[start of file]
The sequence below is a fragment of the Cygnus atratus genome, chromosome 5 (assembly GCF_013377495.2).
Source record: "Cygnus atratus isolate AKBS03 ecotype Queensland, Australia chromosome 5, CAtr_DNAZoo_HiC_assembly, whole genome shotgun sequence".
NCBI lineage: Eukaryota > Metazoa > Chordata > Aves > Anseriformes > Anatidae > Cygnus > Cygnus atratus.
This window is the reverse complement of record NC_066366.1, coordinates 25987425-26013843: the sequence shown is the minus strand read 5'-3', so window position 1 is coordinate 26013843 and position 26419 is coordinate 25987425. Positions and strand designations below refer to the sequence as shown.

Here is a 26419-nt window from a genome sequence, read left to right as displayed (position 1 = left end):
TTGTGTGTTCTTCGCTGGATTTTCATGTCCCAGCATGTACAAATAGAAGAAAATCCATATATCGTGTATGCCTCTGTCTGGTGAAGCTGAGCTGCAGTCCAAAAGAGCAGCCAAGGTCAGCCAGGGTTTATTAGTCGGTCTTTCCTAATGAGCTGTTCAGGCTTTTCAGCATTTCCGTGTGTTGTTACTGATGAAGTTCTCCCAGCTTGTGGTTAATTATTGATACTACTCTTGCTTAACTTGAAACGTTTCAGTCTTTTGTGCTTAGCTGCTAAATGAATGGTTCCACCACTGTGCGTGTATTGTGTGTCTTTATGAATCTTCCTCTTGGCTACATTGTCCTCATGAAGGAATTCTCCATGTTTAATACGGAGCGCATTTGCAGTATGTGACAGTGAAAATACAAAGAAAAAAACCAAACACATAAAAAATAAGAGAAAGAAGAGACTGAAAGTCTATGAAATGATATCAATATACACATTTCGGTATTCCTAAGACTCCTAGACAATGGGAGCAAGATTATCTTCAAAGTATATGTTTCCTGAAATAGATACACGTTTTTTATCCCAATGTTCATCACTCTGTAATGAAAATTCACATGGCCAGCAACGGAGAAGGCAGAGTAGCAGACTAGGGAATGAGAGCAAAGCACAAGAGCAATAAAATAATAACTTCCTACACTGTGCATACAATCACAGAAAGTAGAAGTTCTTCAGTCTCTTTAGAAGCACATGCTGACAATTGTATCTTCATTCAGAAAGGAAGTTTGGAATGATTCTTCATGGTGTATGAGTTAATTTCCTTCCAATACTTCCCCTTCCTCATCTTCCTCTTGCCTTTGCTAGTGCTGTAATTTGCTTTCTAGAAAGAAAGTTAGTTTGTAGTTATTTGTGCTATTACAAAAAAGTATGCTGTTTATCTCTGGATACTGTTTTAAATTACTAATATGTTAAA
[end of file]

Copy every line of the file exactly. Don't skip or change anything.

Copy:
The sequence below is a fragment of the Cygnus atratus genome, chromosome 5 (assembly GCF_013377495.2).
Source record: "Cygnus atratus isolate AKBS03 ecotype Queensland, Australia chromosome 5, CAtr_DNAZoo_HiC_assembly, whole genome shotgun sequence".
NCBI lineage: Eukaryota > Metazoa > Chordata > Aves > Anseriformes > Anatidae > Cygnus > Cygnus atratus.
This window is the reverse complement of record NC_066366.1, coordinates 25987425-26013843: the sequence shown is the minus strand read 5'-3', so window position 1 is coordinate 26013843 and position 26419 is coordinate 25987425. Positions and strand designations below refer to the sequence as shown.

Here is a 26419-nt window from a genome sequence, read left to right as displayed (position 1 = left end):
TTGTGTGTTCTTCGCTGGATTTTCATGTCCCAGCATGTACAAATAGAAGAAAATCCATATATCGTGTATGCCTCTGTCTGGTGAAGCTGAGCTGCAGTCCAAAAGAGCAGCCAAGGTCAGCCAGGGTTTATTAGTCGGTCTTTCCTAATGAGCTGTTCAGGCTTTTCAGCATTTCCGTGTGTTGTTACTGATGAAGTTCTCCCAGCTTGTGGTTAATTATTGATACTACTCTTGCTTAACTTGAAACGTTTCAGTCTTTTGTGCTTAGCTGCTAAATGAATGGTTCCACCACTGTGCGTGTATTGTGTGTCTTTATGAATCTTCCTCTTGGCTACATTGTCCTCATGAAGGAATTCTCCATGTTTAATACGGAGCGCATTTGCAGTATGTGACAGTGAAAATACAAAGAAAAAAACCAAACACATAAAAAATAAGAGAAAGAAGAGACTGAAAGTCTATGAAATGATATCAATATACACATTTCGGTATTCCTAAGACTCCTAGACAATGGGAGCAAGATTATCTTCAAAGTATATGTTTCCTGAAATAGATACACGTTTTTTATCCCAATGTTCATCACTCTGTAATGAAAATTCACATGGCCAGCAACGGAGAAGGCAGAGTAGCAGACTAGGGAATGAGAGCAAAGCACAAGAGCAATAAAATAATAACTTCCTACACTGTGCATACAATCACAGAAAGTAGAAGTTCTTCAGTCTCTTTAGAAGCACATGCTGACAATTGTATCTTCATTCAGAAAGGAAGTTTGGAATGATTCTTCATGGTGTATGAGTTAATTTCCTTCCAATACTTCCCCTTCCTCATCTTCCTCTTGCCTTTGCTAGTGCTGTAATTTGCTTTCTAGAAAGAAAGTTAGTTTGTAGTTATTTGTGCTATTACAAAAAAGTATGCTGTTTATCTCTGGATACTGTTTTAAATTACTAATATGTTAAA